You could spend years trying to read Walter Benjamin's The Arcades Project
--after all, he spent much of the last 13 years of his life doing the research. When he committed suicide in 1940, he destroyed his copy of the manuscript, and so for decades the work was believed lost. But another copy turned up, and Howard Eiland and Kevin McLaughlin have translated it into English. It is a complex, fragmentary work--more a series of notes for a book than a book itself--which probes the culture of the Paris arcades (a cross between covered streets and shopping malls) of the mid-19th century and the flaneur ("the man who walks long and aimlessly through the streets" in an "anamnestic intoxication [that]...feeds on the sensory data taking shape before his eyes but often possesses itself of abstract knowledge--indeed, of dead facts--as something experienced and lived through"). The Arcades Project
is, frankly, so dense a work that it may be tricky to find enough time to do more than glimpse fleetingly at its sections--over 100 pages of notes on Baudelaire alone!--though one is sure to look forward to the opportunity to peruse it at leisure. --Christine Buttery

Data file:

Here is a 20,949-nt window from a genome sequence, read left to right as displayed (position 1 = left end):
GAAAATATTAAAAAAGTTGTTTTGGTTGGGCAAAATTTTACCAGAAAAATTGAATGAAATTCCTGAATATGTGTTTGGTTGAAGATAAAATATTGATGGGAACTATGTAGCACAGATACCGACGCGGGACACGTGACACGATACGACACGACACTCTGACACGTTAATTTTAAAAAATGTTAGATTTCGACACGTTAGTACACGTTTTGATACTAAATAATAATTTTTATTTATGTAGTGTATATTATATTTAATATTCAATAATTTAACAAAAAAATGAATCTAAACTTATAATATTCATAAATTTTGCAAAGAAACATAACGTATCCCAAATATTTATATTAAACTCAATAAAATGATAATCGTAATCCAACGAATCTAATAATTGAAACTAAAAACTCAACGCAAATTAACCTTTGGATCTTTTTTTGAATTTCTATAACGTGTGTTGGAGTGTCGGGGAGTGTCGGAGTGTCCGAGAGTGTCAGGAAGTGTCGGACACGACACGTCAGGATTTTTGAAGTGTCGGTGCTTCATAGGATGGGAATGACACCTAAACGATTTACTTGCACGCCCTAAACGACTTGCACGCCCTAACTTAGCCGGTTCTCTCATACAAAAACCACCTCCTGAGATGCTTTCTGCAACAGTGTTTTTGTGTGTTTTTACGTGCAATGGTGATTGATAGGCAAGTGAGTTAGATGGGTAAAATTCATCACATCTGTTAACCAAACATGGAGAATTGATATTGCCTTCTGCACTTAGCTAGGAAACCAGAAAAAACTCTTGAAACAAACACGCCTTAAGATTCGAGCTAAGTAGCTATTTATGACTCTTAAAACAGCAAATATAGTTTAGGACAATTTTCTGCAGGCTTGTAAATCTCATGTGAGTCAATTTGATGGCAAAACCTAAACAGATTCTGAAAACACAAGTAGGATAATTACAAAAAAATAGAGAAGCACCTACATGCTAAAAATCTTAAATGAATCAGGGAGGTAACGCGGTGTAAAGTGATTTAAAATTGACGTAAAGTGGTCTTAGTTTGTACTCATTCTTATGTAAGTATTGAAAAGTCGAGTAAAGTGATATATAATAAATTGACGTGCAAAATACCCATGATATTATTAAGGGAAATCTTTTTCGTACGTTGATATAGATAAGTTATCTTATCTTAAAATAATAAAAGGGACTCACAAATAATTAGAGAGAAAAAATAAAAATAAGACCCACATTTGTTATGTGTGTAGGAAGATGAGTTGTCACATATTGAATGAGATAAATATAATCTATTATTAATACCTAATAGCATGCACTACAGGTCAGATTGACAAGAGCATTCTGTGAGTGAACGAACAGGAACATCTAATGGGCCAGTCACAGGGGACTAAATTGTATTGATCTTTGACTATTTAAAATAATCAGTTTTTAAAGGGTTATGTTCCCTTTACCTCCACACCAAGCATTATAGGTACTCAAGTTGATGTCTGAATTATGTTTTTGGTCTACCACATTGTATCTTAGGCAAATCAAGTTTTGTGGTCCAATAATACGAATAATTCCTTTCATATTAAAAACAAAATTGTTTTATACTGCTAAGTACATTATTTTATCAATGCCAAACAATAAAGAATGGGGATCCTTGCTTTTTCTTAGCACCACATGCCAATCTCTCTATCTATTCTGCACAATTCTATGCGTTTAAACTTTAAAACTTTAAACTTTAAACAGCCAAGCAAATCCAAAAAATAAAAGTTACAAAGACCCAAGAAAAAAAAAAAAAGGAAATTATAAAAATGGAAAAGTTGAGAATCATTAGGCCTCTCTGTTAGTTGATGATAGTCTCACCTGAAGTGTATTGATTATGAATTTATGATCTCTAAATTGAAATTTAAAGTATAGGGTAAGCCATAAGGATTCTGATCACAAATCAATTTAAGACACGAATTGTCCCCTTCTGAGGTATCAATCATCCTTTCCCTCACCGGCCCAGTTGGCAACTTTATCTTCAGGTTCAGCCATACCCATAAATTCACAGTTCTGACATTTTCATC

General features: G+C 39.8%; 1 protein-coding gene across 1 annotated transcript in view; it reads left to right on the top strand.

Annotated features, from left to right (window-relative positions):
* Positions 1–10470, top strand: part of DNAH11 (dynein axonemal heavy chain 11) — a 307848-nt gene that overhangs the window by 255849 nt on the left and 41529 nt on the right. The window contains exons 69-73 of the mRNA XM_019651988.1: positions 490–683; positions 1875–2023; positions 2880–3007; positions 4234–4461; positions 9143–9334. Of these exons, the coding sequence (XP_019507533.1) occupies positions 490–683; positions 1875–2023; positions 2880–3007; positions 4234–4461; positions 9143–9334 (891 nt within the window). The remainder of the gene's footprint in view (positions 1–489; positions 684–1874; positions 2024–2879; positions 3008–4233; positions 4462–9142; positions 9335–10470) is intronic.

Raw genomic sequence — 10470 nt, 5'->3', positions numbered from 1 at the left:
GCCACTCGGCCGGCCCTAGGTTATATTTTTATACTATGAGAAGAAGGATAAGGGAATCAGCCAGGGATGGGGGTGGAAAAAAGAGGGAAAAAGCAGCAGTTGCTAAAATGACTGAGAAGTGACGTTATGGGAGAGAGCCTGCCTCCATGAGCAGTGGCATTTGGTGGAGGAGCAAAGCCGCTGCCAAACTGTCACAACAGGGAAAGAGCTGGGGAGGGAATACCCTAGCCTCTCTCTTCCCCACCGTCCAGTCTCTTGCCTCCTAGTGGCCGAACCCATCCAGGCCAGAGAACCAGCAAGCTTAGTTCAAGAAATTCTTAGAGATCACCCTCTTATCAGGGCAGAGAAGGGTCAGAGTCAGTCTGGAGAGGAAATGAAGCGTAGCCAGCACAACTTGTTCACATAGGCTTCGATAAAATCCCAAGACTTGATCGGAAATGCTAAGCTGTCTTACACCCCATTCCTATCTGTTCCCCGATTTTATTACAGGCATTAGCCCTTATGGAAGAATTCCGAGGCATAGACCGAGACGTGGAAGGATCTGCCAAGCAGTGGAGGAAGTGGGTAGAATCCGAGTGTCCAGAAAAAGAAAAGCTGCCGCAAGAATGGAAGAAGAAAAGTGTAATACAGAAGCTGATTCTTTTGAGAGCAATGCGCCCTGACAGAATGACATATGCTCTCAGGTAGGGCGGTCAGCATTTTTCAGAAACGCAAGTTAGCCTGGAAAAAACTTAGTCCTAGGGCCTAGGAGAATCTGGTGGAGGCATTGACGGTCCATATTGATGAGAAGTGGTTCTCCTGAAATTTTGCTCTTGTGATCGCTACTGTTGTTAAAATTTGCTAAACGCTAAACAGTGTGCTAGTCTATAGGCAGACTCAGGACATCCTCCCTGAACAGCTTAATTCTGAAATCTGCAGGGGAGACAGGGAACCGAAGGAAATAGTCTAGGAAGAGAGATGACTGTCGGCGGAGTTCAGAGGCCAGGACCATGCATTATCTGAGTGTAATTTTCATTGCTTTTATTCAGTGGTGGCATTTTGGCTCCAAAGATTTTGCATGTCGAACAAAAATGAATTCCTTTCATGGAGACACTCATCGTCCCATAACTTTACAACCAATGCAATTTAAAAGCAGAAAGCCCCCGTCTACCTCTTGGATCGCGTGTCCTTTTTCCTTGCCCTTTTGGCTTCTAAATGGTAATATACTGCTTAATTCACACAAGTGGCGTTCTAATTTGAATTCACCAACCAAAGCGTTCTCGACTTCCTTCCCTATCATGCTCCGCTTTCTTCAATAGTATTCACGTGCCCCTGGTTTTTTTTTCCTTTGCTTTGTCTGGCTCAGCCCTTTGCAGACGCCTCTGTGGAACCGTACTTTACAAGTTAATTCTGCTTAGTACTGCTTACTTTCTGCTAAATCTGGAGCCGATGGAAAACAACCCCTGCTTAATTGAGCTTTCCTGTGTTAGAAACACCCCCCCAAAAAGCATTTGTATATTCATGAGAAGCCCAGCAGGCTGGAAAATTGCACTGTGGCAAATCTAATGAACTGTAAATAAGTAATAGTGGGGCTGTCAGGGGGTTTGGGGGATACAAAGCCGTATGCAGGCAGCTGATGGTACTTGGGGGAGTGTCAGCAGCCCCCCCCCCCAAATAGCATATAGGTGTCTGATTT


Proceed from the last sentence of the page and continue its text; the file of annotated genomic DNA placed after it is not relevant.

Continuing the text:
--This text refers to an out of print or unavailable edition of this title.
"All human thought is there, now stripped of much of its motivating ideology, to leave the shortest paragraphs reading like poetry..." -- The Guardian, 13 April 2002
...essentially a series of jottings, the reminiscences of an educated flaneur as he glides silkily through the shopping arcades of late-19th-century Paris. -- Sunday Times 22 June 2003
About the Author
Walter Benjamin (1892-1940) was the author of many works of literary and cultural analysis. Howard Eiland teaches literature at the Massachusetts Institute of Technology. Kevin McLaughlin is Assistant Professor of English at Brown University and the author of Writing in Parts: Imitation and Exchange in Nineteenth-Century Literature.